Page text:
Illinois Farmers Share Skills to Give Hope to the Hungry
Effingham County farmer Norbert Soltwedel knows food insecurity around the world won’t improve unless people start taking action. He also has a heart for underprivileged people across the globe. That’s why, in 2016, Soltwedel spent 12 days in the rural villages of Ethiopia in East Africa educating local farmers about how to better grow food for their communities.
“I try very hard to put myself in their situation, to learn how they think and what they believe,” says Soltwedel, who raises corn and soybeans near Shumway. “We are so blessed in America with enough food, so many interstates and highways, decent health care and education opportunities. I get a lot of satisfaction from learning about African culture and helping make someone else’s life better.”
Soltwedel took his trip as part of Catholic Relief Services’ (CRS) Farmer-to-Farmer Program, funded by the U.S. Agency for International Development (USAID) to help promote economic growth, food security and agricultural development in Africa. He has also traveled to Tanzania, Uganda, Kenya, Russia and the Ukraine on similar missions.
“Africa is a very engaging place. When you go, you want to go back,” Soltwedel says. “I especially like the Farmer-to-Farmer Program because it helps people help themselves. We provide agricultural training, but the biggest thing for the African people is the fact somebody cares about them. The program provides hope and inspiration to improve themselves, and it helps give them tools to accomplish what they need to accomplish.”
In Ethiopia, Soltwedel trained farmers with the help of an interpreter about how to better handle crops after harvest to prevent spoilage and reduce losses.
“About 30 percent of crops are lost in Africa due to rats, termites, insects and moisture spoilage,” he says. “I gave my presentations on a flip chart because there was no electricity. The trainees paid close attention, writing everything down. Our hope is that those who attended the classes will train others – when you get a small group of people to succeed, often others will follow.”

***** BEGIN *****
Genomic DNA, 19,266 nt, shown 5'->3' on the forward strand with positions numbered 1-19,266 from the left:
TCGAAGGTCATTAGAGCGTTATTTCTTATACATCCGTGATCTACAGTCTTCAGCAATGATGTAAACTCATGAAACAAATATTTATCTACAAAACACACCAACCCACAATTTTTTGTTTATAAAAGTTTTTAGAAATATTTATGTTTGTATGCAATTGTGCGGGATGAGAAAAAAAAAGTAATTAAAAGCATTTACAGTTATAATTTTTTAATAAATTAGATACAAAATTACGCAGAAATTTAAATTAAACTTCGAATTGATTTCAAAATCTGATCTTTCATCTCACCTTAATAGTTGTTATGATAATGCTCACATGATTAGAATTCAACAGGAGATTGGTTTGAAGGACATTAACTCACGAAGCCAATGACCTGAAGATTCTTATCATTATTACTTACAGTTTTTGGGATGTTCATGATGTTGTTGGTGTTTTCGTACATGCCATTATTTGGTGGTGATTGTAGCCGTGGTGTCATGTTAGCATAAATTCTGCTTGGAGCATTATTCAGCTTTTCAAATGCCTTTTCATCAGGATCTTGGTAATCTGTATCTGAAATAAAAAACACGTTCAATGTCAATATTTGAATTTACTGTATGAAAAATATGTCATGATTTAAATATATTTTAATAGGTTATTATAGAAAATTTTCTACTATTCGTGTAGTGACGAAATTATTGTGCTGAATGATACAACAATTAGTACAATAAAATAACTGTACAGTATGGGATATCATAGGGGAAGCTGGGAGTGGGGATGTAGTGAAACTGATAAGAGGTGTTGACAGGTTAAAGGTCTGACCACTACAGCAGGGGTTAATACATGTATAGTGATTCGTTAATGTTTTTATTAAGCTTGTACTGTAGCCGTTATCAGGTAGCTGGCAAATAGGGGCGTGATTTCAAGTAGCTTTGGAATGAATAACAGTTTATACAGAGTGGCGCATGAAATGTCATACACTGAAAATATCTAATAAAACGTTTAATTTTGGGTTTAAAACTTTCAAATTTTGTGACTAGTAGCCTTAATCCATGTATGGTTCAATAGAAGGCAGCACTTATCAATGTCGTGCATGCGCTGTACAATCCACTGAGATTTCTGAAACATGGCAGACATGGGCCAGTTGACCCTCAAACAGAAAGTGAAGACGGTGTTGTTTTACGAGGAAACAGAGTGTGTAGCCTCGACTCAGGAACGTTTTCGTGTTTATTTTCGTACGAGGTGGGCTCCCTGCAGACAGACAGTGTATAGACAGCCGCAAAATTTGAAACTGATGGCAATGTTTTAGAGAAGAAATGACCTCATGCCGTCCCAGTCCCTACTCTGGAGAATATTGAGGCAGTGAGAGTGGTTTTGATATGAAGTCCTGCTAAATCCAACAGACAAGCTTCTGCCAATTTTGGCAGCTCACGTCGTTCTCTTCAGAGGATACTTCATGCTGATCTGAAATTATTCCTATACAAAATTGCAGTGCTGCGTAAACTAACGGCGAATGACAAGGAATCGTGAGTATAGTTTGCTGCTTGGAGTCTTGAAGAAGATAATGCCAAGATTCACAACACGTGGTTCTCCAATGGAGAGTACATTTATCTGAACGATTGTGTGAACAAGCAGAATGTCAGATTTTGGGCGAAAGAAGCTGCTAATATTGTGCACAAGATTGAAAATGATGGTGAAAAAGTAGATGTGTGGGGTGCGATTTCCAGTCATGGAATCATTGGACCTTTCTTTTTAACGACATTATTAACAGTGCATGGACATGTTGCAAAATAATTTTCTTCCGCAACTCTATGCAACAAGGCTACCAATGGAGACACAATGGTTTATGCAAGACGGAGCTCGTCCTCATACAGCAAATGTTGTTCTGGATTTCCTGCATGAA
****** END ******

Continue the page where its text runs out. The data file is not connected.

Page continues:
Many female farmers attended the training, as they often manage crop production.
“In African culture, women farm, too,” Soltwedel says. “They are often in charge of their family’s garden or plot, and they do the digging, soil preparation and food preparation.”
Making a Difference
It’s difficult to measure the impact the Farmer-to-Farmer Program has had around the world, but Soltwedel says even little changes implemented make a difference.
“Some farmers didn’t realize they were losing so much crop in the field, or that their crop had mold or bugs in it,” he says. “Now they know the problems they had and the reasons why those things happen. I’m told they’ve adopted the practices we’ve shared, but you have to keep realistic expectations because change takes time.”
Soltwedel’s volunteer assignment was one of nearly 500 focusing on agriculture, food security and nutrition in East Africa. Volunteers from the U.S. travel to East Africa for anywhere from one to six weeks with their expenses paid by USAID.
“I encourage other farmers to look for opportunities for mission work through churches as well as CRS, which does such good work with farmers, food programs and health in underdeveloped countries,” Soltwedel says. “It’s also important to have support from home. I owe tremendous thanks to my wife, Linda, and my brother, Delbert, for taking care of things at home so I could go on these missions.”